The Strange Career Uncle Tom

The Strange Career Uncle Tom
On the 150th anniversary of the publication of Uncle Tom’s Cabin, scholars reflect on the legacy of the groundbreaking novel and its author Harriet Beecher Stowe

Uncle Tom. It’s one of the most inflammatory racial insults that a Black person can offer another. Not quite as powerful, or as controversial, as the “n” word, the term still packs a powerful punch of contempt. But once upon a time in the 19th century, someone who had been called an Uncle Tom would not have been insulted — he would have taken it as a compliment of the highest order.
“Uncle Tom is a guy with a bad image problem,” says Robert Alexander, whose 1990 play, “I Ain’t Yo Uncle: The New Jack Revisionist Uncle Tom’s Cabin,” is a humorous send-up of the novel’s stereotypes.
And scholars tend to agree. “People don’t realize that when they call someone like (Supreme Court Justice) Clarence Thomas an ‘Uncle Tom,’ that really is an insult to Uncle Tom,” says Dr. Patricia Turner, a professor of African American studies at the University of California-Davis who’s done path-breaking work on stereotypes in mass consumer culture.
In the novel that everybody knows but few have actually read, Uncle Tom is, in fact, a heroic figure. “He dies rather than reveal (to Simon Legree) the whereabouts of two escaped slaves who have been sexually abused. In the African American community, we really haven’t understood that,” Turner says.
But in this sesquicentennial year of Uncle Tom, scholars are working hard to clarify the public’s understanding of this controversial figure.
At the University of Virginia, for example, Dr. Steven Railton is putting the finishing touches on “Uncle Tom’s Cabin and American Culture” <http://jefferson.village.-virginia.edu/utc/>, an award-winning Web archive that’s one of the richest cyberspace collections of original source material normally available only to scholars.
At the University of California-Berkeley, Dr. Linda Williams, a professor of film studies, has been making headlines with her provocative new book, Playing the Race Card: Melodramas of Black and White from Uncle Tom to O.J. Simpson.
There has even been a renewal of interest among doctoral candidates. Ayoade “Joy” Asekun of the University of Virginia is a young scholar who’s giving Stowe’s much-maligned book a second look.
Asekun says she’s fascinated “not just by the African American cultural understanding (of Uncle Tom), but even more so by the way in which that text becomes a foundational work in the formation of the African American canon.”
African American novelists begin revisiting and revising Uncle Tom’s Cabin in the 19th century, and keep working and reworking aspects of the story and characterization all the way through Beloved (1987), as well as in plays and even dance, Asekun says.
“If you’re an African American writer, there’s almost the sense that you can’t start fresh,” says UVa’s Railton. “You have to keep going back to this text because, for much of America’s history, it was the definitive account of slavery and race.”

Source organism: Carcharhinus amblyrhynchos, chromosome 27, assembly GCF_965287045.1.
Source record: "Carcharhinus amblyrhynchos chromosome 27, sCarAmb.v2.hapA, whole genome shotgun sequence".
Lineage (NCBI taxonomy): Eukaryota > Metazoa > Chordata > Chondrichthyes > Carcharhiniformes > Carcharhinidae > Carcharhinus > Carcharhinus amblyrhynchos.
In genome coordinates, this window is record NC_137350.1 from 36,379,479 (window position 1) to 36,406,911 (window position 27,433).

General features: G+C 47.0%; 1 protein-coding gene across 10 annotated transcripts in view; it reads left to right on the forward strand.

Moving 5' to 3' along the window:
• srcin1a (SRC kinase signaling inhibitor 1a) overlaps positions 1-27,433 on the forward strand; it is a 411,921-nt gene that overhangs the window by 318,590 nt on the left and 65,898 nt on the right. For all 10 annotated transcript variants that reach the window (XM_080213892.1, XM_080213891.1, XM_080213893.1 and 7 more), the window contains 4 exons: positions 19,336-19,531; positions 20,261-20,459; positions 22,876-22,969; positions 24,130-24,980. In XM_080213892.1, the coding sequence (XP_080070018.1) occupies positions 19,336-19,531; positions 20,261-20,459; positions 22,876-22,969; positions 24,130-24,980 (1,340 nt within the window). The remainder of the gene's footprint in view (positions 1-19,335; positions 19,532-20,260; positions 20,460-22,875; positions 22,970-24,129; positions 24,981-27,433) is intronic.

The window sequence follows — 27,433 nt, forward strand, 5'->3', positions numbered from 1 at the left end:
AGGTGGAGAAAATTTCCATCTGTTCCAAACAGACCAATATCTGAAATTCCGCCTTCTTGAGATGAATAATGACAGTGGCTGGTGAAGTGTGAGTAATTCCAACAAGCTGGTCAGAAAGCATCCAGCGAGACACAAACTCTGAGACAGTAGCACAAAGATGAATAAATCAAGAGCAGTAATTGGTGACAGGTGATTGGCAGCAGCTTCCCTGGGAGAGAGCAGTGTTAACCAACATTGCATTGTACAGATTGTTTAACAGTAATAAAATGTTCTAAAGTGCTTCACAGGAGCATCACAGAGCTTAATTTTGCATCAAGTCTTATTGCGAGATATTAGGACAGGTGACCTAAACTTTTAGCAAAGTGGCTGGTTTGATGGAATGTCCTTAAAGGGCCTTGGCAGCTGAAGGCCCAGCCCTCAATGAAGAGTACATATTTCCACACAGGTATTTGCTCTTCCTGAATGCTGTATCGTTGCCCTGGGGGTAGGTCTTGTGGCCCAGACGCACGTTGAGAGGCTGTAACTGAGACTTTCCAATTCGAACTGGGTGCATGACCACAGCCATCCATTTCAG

But while scholars are delving ever deeper into questions of the history and the meaning of Uncle Tom’s Cabin, there’s one question no one appears to be able to answer — when the meaning of the “Tom” archetype flipped and went from being viewed as  positive — or at least as better than the alternatives — to its modern-day meanings such as “sellout” or “disgrace to the race.”
The historical record is clear on the fact that the novel was widely vilified even as the public was snapping up copies faster than any book in previous publishing history. Southerners saw it as a vicious libel on their culture. In one memorable instance, a free Black in the slave state of Maryland received 10 years in jail as punishment for owning a copy of Uncle Tom’s Cabin and a map of Canada. But the book was controversial as well with the abolitionist community, because Stowe appears to advocate African colonization rather than emancipation as the solution to the moral blot of slavery.
“The contemporary criticisms were very pointed,” notes Dawn Adiletta, curator of the Harriet Beecher Stowe Center in Hartford, Conn. People such as William Lloyd Garrison and the militant, pro-Black Martin Delaney basically said, ” ‘Oh, we get it. If you’re Black in America, you’re either enslaved, dead (like Tom) or on a boat to Liberia (like George Harris). We get it.’ That was the substance of James Baldwin’s criticism, too.”
The ‘real offenders’
Scholars appear to have fewer objections to Stowe’s novel than they do to the many theatrical — and later film — adaptations the novel spawned. There was no international copyright law in 1852. Stowe owned only her novel; therefore, she had no rights to the characters and couldn’t control their transmission to other media — to “magic lantern” shows, ceramic figurines and plates and, of course, to the stage.
The first stage production came in 1852 and with the appearance of the famed George Aiken adaptation in 1853, Uncle Tom’s Cabin became the hottest ticket in town, coast to coast. It’s been estimated that 50 people saw the stage show for every one person who bought or read a copy of the book. And the stage show took massive liberties with the book.
For starters, most of the antislavery content dropped out of the stage shows as producers concentrated on elaborate set pieces that could entertain or enthrall audiences.
For example, the episode in which the beautiful mulatto Eliza flees across the ice to freedom in Ohio takes all of three paragraphs in Stowe’s novel. However, onstage it became a tour de force staged with live horses, bloodhounds and, in one memorable production according to Adiletta, alligators.